Aham…THE big question.

Easy to ask, hard to answer! First of all, I discovered the smell of homemade vodka… breathtaking, literally.

I learned more about the history of this tiny, but strong country which “went till the Black Sea”, as they all are proud to say when a foreigner arrives. I learnt how to deal with children, to run a museum, to manage my time the best possible. I learnt now to love and respect nature. When you live in a 11 million inhabitants metropolis, you forget the real meaning of the word “Nature”. This experience brought me back to it.

Any plans of returning to Salakas?

Of course! I already went back twice since my EVS ended. And I will probably go back again very soon. I met people there that I am not about to forget, and especially, the Little Jore, 2 years old, who I babysat and to me she’s like my goddaughter! 6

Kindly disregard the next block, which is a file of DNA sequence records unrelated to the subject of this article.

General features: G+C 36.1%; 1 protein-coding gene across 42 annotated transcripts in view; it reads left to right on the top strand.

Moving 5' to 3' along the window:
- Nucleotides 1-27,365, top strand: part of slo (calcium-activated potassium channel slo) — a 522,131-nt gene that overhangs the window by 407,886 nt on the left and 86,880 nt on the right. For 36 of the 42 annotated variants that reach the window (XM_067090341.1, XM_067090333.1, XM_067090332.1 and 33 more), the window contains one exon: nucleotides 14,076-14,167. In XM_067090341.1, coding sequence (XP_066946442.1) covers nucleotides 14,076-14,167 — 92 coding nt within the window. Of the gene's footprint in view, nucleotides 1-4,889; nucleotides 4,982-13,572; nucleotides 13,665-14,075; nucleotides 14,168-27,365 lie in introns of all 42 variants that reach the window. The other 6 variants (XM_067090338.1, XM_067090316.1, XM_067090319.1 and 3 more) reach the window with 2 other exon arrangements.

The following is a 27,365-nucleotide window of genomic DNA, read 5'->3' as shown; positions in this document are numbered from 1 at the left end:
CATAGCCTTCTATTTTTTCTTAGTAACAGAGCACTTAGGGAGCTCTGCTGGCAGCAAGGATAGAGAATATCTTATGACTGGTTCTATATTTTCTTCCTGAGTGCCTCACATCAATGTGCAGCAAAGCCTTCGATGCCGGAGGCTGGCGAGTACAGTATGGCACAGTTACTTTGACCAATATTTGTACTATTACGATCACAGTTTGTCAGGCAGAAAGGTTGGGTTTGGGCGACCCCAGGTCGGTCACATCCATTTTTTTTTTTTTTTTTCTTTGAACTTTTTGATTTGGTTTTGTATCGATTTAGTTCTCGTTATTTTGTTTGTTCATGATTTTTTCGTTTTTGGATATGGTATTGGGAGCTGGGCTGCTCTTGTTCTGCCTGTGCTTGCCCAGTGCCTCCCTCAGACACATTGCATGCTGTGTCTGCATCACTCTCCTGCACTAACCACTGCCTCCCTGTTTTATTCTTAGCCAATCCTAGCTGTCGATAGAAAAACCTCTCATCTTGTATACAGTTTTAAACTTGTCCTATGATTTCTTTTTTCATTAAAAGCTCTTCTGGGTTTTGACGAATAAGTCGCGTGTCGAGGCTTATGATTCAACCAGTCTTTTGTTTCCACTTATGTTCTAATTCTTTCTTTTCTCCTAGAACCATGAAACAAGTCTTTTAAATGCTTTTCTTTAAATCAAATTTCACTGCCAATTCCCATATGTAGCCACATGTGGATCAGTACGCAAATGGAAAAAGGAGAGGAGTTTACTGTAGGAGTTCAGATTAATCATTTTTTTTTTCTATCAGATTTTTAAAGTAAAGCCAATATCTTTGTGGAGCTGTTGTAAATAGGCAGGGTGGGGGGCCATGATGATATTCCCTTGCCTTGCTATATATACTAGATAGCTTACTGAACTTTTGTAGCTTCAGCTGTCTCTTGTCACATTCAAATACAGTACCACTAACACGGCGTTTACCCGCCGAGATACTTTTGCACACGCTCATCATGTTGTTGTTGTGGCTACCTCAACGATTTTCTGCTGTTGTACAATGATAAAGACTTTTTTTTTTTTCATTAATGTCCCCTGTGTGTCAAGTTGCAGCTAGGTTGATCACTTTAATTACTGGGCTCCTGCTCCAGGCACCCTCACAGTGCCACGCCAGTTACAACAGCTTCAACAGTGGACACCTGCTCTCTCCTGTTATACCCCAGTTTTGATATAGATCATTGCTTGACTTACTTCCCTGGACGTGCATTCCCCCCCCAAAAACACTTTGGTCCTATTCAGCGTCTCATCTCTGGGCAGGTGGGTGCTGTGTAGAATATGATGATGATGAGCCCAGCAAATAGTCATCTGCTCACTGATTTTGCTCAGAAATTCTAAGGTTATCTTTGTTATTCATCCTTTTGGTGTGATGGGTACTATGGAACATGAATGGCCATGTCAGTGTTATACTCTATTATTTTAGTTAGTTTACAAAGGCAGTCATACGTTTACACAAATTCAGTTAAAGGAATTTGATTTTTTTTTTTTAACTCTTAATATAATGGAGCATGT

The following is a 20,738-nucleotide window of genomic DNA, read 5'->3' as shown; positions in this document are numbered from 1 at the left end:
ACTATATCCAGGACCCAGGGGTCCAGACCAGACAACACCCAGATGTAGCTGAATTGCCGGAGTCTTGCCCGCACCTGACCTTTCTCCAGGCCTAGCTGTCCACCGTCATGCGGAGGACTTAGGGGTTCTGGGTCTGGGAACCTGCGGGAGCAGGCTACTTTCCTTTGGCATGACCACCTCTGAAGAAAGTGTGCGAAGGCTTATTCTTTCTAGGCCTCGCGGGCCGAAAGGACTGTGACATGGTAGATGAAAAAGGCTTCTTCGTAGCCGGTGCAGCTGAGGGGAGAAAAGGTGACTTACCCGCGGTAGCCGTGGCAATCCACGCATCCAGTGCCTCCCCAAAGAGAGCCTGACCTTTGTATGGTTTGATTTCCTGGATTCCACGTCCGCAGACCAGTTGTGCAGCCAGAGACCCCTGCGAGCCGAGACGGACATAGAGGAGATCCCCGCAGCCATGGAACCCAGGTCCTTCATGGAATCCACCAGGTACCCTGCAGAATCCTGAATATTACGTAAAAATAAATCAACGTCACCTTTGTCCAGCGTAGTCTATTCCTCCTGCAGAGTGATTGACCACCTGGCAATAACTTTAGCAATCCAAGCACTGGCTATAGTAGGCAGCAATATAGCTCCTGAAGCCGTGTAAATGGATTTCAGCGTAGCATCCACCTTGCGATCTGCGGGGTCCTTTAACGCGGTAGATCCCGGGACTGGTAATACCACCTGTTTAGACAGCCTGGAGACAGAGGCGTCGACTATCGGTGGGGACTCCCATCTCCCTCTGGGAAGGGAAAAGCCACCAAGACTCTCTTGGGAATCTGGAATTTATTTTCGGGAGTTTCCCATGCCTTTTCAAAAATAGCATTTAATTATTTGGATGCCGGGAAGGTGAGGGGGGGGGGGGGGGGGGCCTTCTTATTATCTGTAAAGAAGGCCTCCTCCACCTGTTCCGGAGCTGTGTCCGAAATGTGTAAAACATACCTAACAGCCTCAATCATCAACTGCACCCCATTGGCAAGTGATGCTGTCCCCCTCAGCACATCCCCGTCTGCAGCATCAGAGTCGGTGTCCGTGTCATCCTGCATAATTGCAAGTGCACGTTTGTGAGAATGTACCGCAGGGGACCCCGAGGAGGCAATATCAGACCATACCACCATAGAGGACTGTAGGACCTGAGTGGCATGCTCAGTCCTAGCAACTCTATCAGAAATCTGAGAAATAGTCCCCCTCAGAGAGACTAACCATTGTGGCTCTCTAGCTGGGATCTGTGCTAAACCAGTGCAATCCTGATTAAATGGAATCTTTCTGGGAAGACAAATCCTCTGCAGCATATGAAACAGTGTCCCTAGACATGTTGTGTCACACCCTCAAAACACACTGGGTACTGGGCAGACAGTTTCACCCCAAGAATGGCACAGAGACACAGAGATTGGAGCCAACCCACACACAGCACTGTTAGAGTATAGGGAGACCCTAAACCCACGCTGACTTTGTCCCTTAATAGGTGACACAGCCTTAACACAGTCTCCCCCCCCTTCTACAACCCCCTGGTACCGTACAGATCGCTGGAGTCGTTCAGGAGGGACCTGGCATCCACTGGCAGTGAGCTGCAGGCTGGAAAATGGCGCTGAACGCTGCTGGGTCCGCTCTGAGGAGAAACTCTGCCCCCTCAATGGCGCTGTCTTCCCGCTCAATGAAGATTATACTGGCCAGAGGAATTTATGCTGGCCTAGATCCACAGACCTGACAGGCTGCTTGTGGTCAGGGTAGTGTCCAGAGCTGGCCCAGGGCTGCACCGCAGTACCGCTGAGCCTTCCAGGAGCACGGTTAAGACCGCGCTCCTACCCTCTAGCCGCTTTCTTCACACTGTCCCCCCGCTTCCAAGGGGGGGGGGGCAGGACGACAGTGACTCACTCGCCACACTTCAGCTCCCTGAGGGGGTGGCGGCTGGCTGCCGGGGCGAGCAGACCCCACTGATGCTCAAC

Andriy and Me in Vilnius.

Andriy and Me in Vilnius.

Me with local friends

Me with local friends

If I could spend some time in Lille, what places you would recommend seeing?

Well, I would be proud to show you my city, and explain you its rich history and culture!

I would show you our Belfry, a tower that represents the civilian power facing the religious one (church towers), our Great Square and the old town for example.

We also have the most advanced fortress called Citadels. Vauban built it after having taken the region (Flanders) in 1667. Louis XIV decided to fortify the new northern border, and Vauban was so proud of its own work that he called it the Queen of all Citadels.

.And so much more!

Everyone is welcome to Lille!

Hamza

Interview by M.Borgarbúi